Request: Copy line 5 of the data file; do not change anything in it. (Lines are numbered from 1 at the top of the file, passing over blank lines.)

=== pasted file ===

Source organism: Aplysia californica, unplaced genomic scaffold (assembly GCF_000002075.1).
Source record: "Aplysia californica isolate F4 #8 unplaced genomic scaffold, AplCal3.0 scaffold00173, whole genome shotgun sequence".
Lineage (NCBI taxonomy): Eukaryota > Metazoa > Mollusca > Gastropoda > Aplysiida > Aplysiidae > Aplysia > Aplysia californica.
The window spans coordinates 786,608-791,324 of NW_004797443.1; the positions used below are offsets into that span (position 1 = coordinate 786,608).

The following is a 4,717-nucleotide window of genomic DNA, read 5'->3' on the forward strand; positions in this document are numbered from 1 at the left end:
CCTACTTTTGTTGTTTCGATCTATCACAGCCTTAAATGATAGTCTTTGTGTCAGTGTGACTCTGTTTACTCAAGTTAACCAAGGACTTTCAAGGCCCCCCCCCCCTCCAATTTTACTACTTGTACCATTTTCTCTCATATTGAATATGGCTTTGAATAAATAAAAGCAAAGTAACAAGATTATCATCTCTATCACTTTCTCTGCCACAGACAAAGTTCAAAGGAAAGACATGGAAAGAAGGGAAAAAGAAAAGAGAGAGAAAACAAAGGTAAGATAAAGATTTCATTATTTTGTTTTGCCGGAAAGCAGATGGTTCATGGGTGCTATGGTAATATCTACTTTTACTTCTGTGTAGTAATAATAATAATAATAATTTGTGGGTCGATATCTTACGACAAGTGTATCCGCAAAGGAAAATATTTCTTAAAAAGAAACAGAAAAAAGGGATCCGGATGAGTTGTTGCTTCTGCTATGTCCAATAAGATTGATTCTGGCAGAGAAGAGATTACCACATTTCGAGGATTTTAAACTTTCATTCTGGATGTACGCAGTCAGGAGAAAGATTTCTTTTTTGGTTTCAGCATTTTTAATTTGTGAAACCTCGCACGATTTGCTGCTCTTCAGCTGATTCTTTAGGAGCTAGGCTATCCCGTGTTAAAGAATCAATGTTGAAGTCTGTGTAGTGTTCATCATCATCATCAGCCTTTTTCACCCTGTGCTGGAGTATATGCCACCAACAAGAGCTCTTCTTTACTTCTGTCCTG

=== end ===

The following is a 4,717-nucleotide window of genomic DNA, read 5'->3' on the forward strand; positions in this document are numbered from 1 at the left end: